Proving the Business Case for the Internet of Things

GSMA wants mobile operators to attack smart energy market

Steve Rogerson
November 7, 2017



Mobile operators deploying new mobile IoT networks can benefit from the European connected energy market estimated to be worth US$26bn by 2026, according to the GSMA.
 
Data shared by analyst house Machina Research highlight the huge growth opportunity in the emerging connected energy market that could connect approximately 158 million new smart meters on LPWA networks across Europe. The total number of connections in Europe could be further increased if the 60 million cellular connections are also included with LPWA.
 
“The internet of things is fundamentally disrupting the smart utility market by providing ubiquitous connectivity and real-time, actionable data,” said Alex Sinclair, chief technology officer for the GSMA. “Mobile IoT networks will take this further by offering energy providers a cost-effective solution to connect millions of smart meters. There is a real sense of momentum behind the roll-out of mobile IoT networks with multiple global launches, however, there is still a huge runway for growth. We encourage operators to act now to capitalise on this clear market opportunity and further accelerate the development of the IoT.”
 
The current connected energy market, which includes applications related to the generation and transportation of energy, microgeneration, smart grid and distribution monitoring and smart metering, is worth an estimated US$11.7bn. The European connected energy market represents approximately a fifth of all global revenues, with APAC claiming 54 per cent and the Americas 21 per cent.
 
The European Commission recently published a proposal indicating that approximately 200 million electricity smart meters and 45 million gas meters would be rolled out by 2020. The commission also estimates that by 2020 approximately 72 per cent of Europeans customers will have a smart meter for electricity and about 40 per cent for gas.
 
“In the coming years we will see an important change in the way natural gas networks operate,” said Gianfranco De Feo, executive director of gas equipment company Shanghai Fiorentini. “The need for more efficient operations, improved safety and better quality of service will be paramount and we can do this through the roll-out of smart gas metering systems.”
 
He said the world was moving towards the digitalisation of gas networks, a transformation from pipe-centric systems to data-centric systems.
 
“To make this happen, reliable communication means are a must and the arrival of NB-IoT and LTE-M represents an acceleration of this evolution,” he said. “These new technologies offer everything necessary, such as long battery life, penetration and data security, as well as licensed spectrum.”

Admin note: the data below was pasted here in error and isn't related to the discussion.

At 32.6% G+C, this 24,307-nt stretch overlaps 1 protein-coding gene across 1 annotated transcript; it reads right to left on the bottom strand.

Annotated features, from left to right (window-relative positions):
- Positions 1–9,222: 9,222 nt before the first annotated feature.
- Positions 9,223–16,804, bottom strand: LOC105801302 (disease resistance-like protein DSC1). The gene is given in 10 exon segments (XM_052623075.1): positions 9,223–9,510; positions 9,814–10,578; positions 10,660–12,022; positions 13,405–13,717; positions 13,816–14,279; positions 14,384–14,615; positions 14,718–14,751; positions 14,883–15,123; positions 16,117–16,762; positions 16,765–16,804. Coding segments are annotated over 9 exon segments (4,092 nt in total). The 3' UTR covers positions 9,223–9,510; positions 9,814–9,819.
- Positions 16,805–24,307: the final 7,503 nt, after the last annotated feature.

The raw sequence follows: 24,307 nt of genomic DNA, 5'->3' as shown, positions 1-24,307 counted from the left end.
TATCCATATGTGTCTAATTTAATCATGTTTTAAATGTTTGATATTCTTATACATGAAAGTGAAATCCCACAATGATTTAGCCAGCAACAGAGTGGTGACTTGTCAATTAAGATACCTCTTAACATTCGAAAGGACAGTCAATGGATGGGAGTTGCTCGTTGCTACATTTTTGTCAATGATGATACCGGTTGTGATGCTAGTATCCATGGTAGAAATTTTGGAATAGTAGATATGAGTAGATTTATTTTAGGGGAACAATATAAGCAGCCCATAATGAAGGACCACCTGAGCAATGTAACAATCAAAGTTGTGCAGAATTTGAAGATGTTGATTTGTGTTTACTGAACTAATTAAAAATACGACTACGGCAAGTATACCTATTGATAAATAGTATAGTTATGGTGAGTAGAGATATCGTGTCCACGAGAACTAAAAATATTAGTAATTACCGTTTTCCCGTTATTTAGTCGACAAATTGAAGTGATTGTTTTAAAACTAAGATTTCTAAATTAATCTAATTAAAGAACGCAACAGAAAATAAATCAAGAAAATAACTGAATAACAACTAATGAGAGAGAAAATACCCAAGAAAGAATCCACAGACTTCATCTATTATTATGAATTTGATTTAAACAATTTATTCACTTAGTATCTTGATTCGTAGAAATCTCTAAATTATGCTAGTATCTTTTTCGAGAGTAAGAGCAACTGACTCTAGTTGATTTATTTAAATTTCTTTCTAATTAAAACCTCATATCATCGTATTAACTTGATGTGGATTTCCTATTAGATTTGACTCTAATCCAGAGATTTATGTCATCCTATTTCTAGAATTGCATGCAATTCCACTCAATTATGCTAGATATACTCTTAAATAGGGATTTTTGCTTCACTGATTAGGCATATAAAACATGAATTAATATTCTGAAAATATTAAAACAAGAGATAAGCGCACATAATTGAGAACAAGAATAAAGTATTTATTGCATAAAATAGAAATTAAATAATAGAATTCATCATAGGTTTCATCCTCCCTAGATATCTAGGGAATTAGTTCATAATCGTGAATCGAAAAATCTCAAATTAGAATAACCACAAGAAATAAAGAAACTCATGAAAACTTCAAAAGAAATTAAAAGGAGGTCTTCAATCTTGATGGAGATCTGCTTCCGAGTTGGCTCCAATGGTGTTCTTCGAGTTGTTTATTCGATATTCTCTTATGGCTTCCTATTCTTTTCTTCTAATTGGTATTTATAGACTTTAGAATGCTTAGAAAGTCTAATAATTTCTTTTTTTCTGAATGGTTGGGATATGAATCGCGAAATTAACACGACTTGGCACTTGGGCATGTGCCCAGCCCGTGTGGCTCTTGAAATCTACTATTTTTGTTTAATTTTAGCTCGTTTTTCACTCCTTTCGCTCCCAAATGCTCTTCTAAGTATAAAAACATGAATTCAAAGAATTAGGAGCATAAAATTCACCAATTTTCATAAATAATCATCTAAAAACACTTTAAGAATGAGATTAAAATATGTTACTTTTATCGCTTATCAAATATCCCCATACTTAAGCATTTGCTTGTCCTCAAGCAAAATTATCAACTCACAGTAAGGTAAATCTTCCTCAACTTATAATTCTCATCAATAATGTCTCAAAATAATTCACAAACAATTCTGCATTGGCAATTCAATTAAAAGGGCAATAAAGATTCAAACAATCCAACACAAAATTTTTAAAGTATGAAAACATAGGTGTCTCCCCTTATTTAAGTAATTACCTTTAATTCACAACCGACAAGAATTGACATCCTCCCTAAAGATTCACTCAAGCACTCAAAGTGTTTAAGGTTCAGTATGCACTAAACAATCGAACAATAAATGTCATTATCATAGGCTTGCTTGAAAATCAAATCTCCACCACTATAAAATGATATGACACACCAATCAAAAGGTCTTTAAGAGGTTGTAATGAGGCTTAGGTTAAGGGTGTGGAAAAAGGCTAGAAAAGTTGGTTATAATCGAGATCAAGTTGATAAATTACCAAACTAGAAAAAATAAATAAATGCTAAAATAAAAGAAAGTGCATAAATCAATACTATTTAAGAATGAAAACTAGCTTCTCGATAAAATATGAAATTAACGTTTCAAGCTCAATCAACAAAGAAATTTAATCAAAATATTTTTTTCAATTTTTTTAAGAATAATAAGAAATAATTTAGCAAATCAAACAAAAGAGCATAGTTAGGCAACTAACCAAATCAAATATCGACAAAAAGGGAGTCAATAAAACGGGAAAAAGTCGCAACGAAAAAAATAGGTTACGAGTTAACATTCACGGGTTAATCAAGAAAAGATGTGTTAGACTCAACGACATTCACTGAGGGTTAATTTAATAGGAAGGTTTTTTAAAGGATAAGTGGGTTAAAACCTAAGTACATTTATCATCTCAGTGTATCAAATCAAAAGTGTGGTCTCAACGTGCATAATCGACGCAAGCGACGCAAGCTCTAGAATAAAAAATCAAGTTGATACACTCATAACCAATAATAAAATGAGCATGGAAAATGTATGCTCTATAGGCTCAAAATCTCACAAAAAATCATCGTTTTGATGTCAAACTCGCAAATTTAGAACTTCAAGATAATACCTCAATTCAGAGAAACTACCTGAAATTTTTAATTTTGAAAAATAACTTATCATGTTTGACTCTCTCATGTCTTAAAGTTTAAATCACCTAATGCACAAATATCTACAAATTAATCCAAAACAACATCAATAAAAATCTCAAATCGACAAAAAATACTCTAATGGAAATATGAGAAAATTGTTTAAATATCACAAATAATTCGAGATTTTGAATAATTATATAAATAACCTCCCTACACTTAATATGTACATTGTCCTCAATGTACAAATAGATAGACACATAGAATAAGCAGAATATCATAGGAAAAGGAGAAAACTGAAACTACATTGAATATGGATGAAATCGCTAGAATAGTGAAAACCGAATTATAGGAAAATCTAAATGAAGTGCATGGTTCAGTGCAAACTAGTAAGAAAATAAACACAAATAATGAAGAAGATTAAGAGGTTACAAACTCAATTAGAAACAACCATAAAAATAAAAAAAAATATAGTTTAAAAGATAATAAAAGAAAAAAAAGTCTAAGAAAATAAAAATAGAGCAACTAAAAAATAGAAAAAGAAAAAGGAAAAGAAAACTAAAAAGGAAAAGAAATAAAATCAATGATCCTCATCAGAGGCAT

Mobile IoT networks are designed to support mass-market IoT applications across a wide variety of use cases including connected energy such as water and gas metering, smart grids, electricity and energy monitoring. They support IoT applications that are low-cost, use low data rates, require long battery lives and often operate in remote and hard to reach locations making them suitable for the connected energy sector.
 
Mobile networks are already supporting the smart electric metering market, but now other sectors such as water and gas metering are turning their attention to the benefits of adopting NB-IoT and LTE-M networks due to low power and better ground penetration.
 
In Europe, Deutsche Telekom has already deployed NB-IoT networks for smart metering and smart lighting in several locations in the Netherlands, including Amsterdam and Rotterdam. Vodafone is also working on a number of initiatives including a water metering project in Valencia using NB-IoT. Globally, AT&T is working with Capstone Metering in the USA to monitor water usage using LTE-M. In Asia Pacific, the largest global market for smart metering applications, China Mobile is piloting NB-IoT for water quality monitoring across several locations, while China Unicom is using NB-IoT to collect readings from energy and water meters and is working with an energy company SoftGrid on a smart cities project.
 
There are currently 21 commercial mobile IoT networks available around the world from 14 operators, including AT&T, Telstra and Verizon (LTE-M), as well as Three Hong Kong, China Mobile, China Telecom, China Unicom, Deutsche Telekom, KT, LG Uplus, M1 and Vodafone (NB-IoT). Etisalat and Turkcell have launched both NB-IoT and LTE-M.
 
The GSMA represents the interests of mobile operators worldwide, uniting nearly 800 operators with more than 300 companies in the broader mobile ecosystem, including handset and device makers, software companies, equipment providers and internet companies, as well as organisations in adjacent industry sectors.